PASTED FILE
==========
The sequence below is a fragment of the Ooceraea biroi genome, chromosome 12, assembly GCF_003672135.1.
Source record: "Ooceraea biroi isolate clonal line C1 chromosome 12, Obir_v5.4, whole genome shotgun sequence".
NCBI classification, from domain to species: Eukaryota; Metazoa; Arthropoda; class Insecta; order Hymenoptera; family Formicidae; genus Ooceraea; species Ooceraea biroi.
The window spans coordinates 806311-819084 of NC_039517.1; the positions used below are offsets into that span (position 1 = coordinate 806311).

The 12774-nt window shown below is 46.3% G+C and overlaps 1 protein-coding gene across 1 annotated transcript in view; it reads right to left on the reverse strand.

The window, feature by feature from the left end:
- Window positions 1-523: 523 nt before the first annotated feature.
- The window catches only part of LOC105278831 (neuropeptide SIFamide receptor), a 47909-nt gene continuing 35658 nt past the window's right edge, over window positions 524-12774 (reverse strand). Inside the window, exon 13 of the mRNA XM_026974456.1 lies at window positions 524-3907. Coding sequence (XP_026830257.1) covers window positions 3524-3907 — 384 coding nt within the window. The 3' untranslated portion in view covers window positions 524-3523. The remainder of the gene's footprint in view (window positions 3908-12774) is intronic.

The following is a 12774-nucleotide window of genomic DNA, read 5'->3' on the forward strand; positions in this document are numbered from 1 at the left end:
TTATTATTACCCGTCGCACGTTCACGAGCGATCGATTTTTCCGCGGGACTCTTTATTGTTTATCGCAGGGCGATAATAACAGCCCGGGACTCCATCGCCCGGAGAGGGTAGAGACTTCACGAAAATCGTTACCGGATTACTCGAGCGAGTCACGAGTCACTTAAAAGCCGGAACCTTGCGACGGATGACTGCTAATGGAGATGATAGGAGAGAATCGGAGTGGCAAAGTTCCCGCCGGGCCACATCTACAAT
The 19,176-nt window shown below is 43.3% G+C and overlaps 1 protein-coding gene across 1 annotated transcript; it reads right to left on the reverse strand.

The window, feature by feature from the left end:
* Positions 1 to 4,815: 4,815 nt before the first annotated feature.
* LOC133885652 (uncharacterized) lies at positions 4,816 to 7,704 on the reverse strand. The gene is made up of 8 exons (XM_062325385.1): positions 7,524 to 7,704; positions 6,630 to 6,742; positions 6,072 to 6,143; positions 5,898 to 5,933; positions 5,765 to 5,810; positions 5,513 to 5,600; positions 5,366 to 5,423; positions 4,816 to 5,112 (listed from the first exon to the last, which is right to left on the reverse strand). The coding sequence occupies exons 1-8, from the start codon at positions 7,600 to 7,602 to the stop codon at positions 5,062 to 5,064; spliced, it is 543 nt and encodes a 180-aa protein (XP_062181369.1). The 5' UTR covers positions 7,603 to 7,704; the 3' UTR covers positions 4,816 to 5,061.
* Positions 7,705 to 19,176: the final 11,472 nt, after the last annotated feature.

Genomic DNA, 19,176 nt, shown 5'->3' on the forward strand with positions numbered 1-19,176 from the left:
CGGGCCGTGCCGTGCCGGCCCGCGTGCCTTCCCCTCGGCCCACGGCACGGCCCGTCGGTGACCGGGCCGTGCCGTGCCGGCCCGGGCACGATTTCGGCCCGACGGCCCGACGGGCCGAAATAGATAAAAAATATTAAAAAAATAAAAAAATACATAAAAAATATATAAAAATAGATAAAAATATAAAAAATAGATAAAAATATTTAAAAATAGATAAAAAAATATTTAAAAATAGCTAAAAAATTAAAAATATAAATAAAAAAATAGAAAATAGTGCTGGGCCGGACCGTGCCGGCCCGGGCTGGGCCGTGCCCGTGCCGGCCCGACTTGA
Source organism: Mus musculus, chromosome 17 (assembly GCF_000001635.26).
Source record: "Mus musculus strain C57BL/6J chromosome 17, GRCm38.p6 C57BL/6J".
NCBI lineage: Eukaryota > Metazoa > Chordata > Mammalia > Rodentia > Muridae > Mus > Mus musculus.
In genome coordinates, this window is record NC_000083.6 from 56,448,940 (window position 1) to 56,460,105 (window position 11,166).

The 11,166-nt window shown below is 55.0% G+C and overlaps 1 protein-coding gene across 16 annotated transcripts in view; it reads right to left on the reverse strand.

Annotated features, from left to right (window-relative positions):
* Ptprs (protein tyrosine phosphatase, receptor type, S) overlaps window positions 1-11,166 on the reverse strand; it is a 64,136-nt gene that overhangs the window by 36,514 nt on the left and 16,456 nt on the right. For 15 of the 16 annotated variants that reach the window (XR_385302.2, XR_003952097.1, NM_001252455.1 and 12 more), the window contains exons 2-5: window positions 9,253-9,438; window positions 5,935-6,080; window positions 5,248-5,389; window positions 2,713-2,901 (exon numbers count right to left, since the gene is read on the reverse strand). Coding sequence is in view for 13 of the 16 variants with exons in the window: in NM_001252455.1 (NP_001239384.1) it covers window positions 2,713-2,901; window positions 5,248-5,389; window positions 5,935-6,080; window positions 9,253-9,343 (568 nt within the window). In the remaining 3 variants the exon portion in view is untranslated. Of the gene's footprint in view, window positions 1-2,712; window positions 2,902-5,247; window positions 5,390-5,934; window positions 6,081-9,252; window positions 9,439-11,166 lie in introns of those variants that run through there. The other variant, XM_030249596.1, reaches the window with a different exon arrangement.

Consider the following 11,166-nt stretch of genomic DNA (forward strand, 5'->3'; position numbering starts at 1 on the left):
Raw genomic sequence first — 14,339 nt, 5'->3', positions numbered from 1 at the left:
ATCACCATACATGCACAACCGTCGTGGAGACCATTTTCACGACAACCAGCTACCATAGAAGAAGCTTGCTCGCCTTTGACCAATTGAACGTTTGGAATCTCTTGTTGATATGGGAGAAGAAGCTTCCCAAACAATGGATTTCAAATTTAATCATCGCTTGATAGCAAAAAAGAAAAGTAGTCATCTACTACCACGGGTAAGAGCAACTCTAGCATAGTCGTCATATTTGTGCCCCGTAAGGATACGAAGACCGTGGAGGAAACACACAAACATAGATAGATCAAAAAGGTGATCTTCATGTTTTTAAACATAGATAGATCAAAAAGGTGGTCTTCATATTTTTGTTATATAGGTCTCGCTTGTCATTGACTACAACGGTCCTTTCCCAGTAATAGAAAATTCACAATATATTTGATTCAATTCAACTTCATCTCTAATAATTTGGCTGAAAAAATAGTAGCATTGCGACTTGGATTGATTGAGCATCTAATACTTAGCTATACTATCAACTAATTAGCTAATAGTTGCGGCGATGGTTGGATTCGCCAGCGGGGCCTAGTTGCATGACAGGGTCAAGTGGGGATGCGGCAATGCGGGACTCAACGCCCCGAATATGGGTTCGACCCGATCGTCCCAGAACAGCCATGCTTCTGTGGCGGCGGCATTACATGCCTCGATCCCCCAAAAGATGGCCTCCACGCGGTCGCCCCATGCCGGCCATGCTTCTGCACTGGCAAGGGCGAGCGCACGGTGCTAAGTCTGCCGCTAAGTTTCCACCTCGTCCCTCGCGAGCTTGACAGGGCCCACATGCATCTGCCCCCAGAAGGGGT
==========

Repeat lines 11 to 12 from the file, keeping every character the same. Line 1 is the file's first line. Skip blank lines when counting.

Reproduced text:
The 19,176-nt window shown below is 43.3% G+C and overlaps 1 protein-coding gene across 1 annotated transcript; it reads right to left on the reverse strand.

The window, feature by feature from the left end: